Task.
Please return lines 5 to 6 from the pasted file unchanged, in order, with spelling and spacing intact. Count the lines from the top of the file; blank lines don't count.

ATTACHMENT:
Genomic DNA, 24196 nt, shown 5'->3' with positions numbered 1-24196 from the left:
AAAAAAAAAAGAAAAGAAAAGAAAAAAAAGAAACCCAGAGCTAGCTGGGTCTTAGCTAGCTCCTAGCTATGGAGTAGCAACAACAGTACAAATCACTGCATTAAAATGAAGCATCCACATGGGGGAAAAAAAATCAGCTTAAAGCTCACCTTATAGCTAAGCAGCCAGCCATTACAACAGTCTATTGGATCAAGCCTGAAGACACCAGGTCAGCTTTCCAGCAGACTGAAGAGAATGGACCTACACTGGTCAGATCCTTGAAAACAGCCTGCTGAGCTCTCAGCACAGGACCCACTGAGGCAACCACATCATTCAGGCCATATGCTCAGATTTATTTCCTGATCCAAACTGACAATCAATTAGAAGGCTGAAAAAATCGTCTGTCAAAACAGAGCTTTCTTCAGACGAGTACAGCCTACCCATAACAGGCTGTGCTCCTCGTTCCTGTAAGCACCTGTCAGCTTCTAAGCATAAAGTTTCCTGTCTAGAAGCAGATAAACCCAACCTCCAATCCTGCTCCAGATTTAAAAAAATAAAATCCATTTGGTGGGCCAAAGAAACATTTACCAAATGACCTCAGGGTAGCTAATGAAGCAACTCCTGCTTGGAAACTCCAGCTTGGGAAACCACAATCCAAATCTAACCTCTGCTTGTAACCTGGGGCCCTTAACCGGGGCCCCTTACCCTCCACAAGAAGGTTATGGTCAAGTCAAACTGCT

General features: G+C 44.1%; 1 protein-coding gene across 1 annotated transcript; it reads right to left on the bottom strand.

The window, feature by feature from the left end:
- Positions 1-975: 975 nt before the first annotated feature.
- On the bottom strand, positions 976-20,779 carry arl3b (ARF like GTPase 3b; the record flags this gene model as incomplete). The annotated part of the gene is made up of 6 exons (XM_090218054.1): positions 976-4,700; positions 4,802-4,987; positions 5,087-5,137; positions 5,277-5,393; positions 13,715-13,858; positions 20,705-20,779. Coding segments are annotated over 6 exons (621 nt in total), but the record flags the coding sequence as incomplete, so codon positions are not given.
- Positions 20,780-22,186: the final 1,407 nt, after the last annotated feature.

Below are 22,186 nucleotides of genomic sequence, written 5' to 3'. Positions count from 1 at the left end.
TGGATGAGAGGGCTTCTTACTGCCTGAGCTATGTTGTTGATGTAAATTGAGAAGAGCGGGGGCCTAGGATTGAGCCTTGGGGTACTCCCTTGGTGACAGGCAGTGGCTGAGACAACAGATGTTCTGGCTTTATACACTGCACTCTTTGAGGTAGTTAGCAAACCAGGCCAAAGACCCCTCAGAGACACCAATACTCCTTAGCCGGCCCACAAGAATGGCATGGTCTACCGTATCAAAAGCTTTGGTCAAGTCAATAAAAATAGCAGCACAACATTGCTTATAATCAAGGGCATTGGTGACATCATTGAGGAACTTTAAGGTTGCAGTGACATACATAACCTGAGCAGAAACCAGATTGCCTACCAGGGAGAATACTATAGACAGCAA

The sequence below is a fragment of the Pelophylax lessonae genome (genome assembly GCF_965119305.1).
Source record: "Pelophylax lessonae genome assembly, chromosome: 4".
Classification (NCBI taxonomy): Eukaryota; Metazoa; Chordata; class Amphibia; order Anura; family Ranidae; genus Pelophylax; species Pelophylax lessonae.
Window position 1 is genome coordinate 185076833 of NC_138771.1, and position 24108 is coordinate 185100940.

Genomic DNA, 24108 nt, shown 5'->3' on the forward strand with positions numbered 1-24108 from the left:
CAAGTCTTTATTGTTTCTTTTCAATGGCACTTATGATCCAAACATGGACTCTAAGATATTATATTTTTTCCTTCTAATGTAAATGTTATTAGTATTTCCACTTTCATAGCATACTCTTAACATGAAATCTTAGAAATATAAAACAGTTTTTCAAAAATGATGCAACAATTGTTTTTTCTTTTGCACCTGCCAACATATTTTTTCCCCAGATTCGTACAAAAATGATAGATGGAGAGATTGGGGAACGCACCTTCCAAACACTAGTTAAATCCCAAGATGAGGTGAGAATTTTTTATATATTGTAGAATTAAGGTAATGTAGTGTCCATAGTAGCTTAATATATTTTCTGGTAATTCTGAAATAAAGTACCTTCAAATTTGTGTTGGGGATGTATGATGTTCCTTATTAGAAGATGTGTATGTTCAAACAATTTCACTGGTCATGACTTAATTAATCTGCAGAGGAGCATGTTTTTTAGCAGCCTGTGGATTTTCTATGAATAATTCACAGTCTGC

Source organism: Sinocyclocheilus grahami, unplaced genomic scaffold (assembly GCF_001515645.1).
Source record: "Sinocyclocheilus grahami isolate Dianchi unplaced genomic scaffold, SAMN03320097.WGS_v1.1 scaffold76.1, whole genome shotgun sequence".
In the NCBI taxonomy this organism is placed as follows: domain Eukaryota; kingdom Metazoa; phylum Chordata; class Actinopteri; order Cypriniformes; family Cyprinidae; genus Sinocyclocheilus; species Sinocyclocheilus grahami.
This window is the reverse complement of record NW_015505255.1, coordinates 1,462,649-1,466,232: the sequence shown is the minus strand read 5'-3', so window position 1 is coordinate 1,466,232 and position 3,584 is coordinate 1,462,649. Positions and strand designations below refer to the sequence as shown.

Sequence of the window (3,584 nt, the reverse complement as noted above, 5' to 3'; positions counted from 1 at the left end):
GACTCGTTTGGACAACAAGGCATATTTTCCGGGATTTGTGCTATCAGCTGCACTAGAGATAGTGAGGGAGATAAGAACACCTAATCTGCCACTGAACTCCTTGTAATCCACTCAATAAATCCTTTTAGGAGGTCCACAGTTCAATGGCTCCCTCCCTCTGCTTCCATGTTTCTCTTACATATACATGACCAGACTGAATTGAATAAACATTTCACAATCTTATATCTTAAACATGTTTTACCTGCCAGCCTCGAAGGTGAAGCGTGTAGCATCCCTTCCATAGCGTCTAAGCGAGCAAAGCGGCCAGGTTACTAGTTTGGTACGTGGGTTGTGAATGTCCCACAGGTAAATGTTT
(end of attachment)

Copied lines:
- Positions 1-975: 975 nt before the first annotated feature.
- On the bottom strand, positions 976-20,779 carry arl3b (ARF like GTPase 3b; the record flags this gene model as incomplete). The annotated part of the gene is made up of 6 exons (XM_090218054.1): positions 976-4,700; positions 4,802-4,987; positions 5,087-5,137; positions 5,277-5,393; positions 13,715-13,858; positions 20,705-20,779. Coding segments are annotated over 6 exons (621 nt in total), but the record flags the coding sequence as incomplete, so codon positions are not given.